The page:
52. Six months after the abduction and disappearance of a member of the House of Representatives, Siham Sergewa, in a statement and a Security Council briefing, on 17 and 30 January, respectively, UNSMIL reiterated its call upon the authorities in eastern Libya to do more to clarify the lawmaker’s fate and whereabouts, in line with their international human rights law obligations. UNSMIL also welcomed the joint statement issued by several Member States in January echoing the same calls.
53. On the occasion of International Women’s Day, 8 March, UNSMIL and its partners held a panel discussion, in coordination with the Legal Aid Coalition for Conflict-related Cases, to discuss challenges to protecting human rights defenders in Tripoli with the aim of developing a baseline protection strategy. UNSMIL and United Nations agencies also issued a joint statement marking the twentieth anniversary of Security Council resolution 1325 (2000), reiterating that Libyan women need to be at the forefront of peace efforts in the country.
Reconciliation and transitional justice
54. Under the Mission’s national reconciliation project, implemented with UNDP, some 145 persons, 30 per cent of whom were women registered as members of the project’s network of mediators. Through the project, 70 members, including 21 women, will enhance their skills in conflict analysis, conflict resolution and mediation by participating in a two-week training course, the first week of which was completed in Tunis on 5 March.
55. United Nations agencies continued to provide technical expertise on reconciliation and mediation. The United Nations Entity for Gender Equality and the Empowerment of Women (UN-Women) facilitated 13 meetings with the Libyan Women Network for Peacebuilding and supported coordination efforts among women activists, civil society organizations, academics and lawyers. As a result, prior to the Libyan Political Forum, held in February, the Network issued a statement reinforcing the important role played by women in the Forum.
Human rights due diligence policy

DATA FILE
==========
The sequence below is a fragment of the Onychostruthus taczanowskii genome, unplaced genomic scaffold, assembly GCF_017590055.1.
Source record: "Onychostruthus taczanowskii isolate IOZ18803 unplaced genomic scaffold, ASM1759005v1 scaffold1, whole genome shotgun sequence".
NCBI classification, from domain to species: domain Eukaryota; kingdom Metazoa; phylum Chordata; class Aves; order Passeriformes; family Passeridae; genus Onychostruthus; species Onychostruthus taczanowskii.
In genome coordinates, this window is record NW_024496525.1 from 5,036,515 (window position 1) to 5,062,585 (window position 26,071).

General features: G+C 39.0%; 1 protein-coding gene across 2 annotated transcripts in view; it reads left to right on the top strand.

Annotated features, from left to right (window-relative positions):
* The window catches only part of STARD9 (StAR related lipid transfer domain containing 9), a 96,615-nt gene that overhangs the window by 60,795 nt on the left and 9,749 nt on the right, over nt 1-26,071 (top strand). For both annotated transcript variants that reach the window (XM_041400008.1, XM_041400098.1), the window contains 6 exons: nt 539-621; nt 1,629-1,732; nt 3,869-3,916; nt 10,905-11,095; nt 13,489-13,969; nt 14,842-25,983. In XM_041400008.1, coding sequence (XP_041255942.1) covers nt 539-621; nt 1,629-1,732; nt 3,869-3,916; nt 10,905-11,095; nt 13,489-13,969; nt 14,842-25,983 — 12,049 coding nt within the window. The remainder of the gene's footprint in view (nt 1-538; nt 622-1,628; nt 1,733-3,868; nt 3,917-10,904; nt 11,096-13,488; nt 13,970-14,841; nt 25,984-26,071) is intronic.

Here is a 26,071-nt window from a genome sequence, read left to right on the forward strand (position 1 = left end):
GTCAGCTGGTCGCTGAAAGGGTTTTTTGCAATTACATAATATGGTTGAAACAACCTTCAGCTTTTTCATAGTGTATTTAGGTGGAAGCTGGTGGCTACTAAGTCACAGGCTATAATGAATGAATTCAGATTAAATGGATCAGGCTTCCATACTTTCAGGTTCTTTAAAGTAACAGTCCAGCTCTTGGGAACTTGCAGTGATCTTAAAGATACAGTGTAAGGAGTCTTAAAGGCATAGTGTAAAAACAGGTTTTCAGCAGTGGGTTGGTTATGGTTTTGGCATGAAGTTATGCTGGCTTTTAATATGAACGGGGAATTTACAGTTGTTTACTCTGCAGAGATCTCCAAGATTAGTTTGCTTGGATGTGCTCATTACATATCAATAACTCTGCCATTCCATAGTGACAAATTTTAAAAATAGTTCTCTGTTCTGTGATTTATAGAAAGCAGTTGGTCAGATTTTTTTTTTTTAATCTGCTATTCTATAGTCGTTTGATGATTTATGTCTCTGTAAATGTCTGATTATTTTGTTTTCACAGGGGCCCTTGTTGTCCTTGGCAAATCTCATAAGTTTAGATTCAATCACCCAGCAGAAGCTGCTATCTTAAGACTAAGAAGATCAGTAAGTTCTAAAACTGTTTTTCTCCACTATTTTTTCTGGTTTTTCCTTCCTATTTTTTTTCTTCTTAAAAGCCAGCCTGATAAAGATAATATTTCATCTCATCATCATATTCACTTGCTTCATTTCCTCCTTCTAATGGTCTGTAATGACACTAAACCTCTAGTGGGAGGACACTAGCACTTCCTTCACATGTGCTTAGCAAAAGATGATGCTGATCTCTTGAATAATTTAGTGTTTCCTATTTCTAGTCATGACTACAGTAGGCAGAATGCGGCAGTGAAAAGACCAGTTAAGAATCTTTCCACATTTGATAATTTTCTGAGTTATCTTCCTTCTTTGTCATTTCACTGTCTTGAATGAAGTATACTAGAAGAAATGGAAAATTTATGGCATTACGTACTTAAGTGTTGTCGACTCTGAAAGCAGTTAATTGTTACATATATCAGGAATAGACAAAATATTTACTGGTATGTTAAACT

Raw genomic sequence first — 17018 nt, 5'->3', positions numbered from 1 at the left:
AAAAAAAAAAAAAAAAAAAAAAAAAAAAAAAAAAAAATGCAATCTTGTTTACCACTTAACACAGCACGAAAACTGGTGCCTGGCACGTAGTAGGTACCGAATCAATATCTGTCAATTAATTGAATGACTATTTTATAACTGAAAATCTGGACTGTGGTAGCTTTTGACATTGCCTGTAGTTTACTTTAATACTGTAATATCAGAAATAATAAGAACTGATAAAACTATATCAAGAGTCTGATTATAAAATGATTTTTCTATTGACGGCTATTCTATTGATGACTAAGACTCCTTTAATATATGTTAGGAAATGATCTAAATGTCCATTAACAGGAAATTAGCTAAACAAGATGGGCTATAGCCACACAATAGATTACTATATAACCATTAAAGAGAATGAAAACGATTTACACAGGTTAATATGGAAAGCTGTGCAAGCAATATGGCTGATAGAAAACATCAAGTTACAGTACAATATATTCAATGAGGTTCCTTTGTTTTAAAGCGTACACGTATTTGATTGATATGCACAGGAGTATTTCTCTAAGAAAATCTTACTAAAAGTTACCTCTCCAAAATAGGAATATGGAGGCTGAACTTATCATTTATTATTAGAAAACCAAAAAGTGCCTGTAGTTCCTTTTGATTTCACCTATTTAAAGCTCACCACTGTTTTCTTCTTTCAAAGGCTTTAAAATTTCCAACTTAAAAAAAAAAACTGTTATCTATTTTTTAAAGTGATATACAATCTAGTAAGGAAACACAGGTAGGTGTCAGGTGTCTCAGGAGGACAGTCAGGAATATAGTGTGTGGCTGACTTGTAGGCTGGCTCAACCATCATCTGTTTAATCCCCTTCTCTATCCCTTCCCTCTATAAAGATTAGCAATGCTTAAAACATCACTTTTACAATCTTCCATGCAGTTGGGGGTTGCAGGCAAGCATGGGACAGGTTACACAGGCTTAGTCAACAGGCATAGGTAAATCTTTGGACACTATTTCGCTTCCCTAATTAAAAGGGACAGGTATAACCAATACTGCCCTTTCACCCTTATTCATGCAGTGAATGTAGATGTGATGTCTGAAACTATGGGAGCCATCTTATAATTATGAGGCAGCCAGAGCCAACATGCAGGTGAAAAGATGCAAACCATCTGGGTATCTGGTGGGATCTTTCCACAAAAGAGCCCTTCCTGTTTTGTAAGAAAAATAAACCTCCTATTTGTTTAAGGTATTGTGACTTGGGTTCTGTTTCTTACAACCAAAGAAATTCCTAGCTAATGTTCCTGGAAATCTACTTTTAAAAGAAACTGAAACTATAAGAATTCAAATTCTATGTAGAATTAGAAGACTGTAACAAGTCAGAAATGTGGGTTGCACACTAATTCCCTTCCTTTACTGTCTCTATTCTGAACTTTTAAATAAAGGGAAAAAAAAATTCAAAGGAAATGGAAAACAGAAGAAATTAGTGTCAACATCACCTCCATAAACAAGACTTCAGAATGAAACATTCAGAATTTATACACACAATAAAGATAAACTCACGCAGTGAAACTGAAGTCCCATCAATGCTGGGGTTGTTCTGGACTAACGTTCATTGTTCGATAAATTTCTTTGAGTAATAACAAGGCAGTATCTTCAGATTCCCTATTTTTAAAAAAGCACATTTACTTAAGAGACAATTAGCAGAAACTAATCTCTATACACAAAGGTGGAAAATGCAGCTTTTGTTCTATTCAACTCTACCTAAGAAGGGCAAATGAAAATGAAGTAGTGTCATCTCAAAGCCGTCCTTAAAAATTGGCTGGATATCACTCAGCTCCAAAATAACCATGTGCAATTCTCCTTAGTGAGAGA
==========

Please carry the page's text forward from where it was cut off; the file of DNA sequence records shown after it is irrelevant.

56. The United Nations system in Libya continued its efforts to implement the human rights due diligence policy, including by providing support to non-United Nations security forces (see A/67/775-S/2013/110, annex), with a view to mitigating the identified risks of grave violations of international humanitarian law, human rights law or refugee law.
C. Security sector
Support for Libyan plans for interim security arrangements and the unification of security forces
57. UNSMIL and UNDP continued to build the capacity of staff of both the Ministry of the Interior and the Ministry of Justice through the Policing and Security Joint Programme, with special attention given to promoting a gender-sensitive approach in the security sector. The Joint Programme organized a workshop, held from 27 to 30 January, on the model police station, at which job descriptions and structure, as well as human rights and gender-sensitive approaches, were discussed. About one third of the participants were female police officers.
Arms and ammunition management
58. UNSMIL continued to assist Libyan authorities and communities in addressing the increasing threat of explosive hazards and the proliferation of weapons and ammunition through the technical assistance of the Mine Action Service. In Benghazi, teams from the Service conducted clearance activities in residential areas and at 11 sites. An estimated 9,455 residents benefited from the removal of more than 500 items of unexploded ordnance and small arms ammunition. Non-technical surveys conducted in Sabri and Laythi benefited some 23,900 persons through the mapping of explosive hazards to inform future activities. In Tripoli, two new teams from the Service removed unexploded ordnance from the Janzur, Abu Salim and Tariq al-Matar areas. The Service also provided training in capacity development to young people and women to help to address the proliferation of small arms and light weapons.